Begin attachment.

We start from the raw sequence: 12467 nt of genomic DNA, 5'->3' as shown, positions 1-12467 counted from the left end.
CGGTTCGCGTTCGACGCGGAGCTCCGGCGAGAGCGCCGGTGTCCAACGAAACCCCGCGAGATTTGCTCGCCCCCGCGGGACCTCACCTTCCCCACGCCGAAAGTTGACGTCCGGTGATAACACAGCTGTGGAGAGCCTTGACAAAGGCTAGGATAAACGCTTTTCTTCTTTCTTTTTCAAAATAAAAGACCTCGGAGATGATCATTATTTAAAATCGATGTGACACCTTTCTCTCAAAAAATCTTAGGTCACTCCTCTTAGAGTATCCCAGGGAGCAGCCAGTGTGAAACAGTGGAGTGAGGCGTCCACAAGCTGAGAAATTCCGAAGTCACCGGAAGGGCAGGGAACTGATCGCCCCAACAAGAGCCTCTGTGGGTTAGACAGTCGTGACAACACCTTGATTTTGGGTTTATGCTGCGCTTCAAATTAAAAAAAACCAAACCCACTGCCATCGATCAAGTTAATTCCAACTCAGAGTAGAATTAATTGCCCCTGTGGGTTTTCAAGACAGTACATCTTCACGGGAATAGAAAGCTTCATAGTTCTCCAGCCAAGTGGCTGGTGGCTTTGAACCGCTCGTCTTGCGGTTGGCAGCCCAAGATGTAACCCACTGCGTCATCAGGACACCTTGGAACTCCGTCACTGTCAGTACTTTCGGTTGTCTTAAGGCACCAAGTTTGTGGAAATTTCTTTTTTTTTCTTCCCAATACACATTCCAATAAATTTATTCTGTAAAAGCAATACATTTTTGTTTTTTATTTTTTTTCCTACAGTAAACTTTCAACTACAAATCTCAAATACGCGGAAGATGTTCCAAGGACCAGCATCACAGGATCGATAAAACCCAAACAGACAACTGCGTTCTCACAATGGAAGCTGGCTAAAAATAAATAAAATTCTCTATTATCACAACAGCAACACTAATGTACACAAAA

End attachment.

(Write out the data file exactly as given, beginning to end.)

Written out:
We start from the raw sequence: 12467 nt of genomic DNA, 5'->3' as shown, positions 1-12467 counted from the left end.
CGGTTCGCGTTCGACGCGGAGCTCCGGCGAGAGCGCCGGTGTCCAACGAAACCCCGCGAGATTTGCTCGCCCCCGCGGGACCTCACCTTCCCCACGCCGAAAGTTGACGTCCGGTGATAACACAGCTGTGGAGAGCCTTGACAAAGGCTAGGATAAACGCTTTTCTTCTTTCTTTTTCAAAATAAAAGACCTCGGAGATGATCATTATTTAAAATCGATGTGACACCTTTCTCTCAAAAAATCTTAGGTCACTCCTCTTAGAGTATCCCAGGGAGCAGCCAGTGTGAAACAGTGGAGTGAGGCGTCCACAAGCTGAGAAATTCCGAAGTCACCGGAAGGGCAGGGAACTGATCGCCCCAACAAGAGCCTCTGTGGGTTAGACAGTCGTGACAACACCTTGATTTTGGGTTTATGCTGCGCTTCAAATTAAAAAAAACCAAACCCACTGCCATCGATCAAGTTAATTCCAACTCAGAGTAGAATTAATTGCCCCTGTGGGTTTTCAAGACAGTACATCTTCACGGGAATAGAAAGCTTCATAGTTCTCCAGCCAAGTGGCTGGTGGCTTTGAACCGCTCGTCTTGCGGTTGGCAGCCCAAGATGTAACCCACTGCGTCATCAGGACACCTTGGAACTCCGTCACTGTCAGTACTTTCGGTTGTCTTAAGGCACCAAGTTTGTGGAAATTTCTTTTTTTTTCTTCCCAATACACATTCCAATAAATTTATTCTGTAAAAGCAATACATTTTTGTTTTTTATTTTTTTTCCTACAGTAAACTTTCAACTACAAATCTCAAATACGCGGAAGATGTTCCAAGGACCAGCATCACAGGATCGATAAAACCCAAACAGACAACTGCGTTCTCACAATGGAAGCTGGCTAAAAATAAATAAAATTCTCTATTATCACAACAGCAACACTAATGTACACAAAA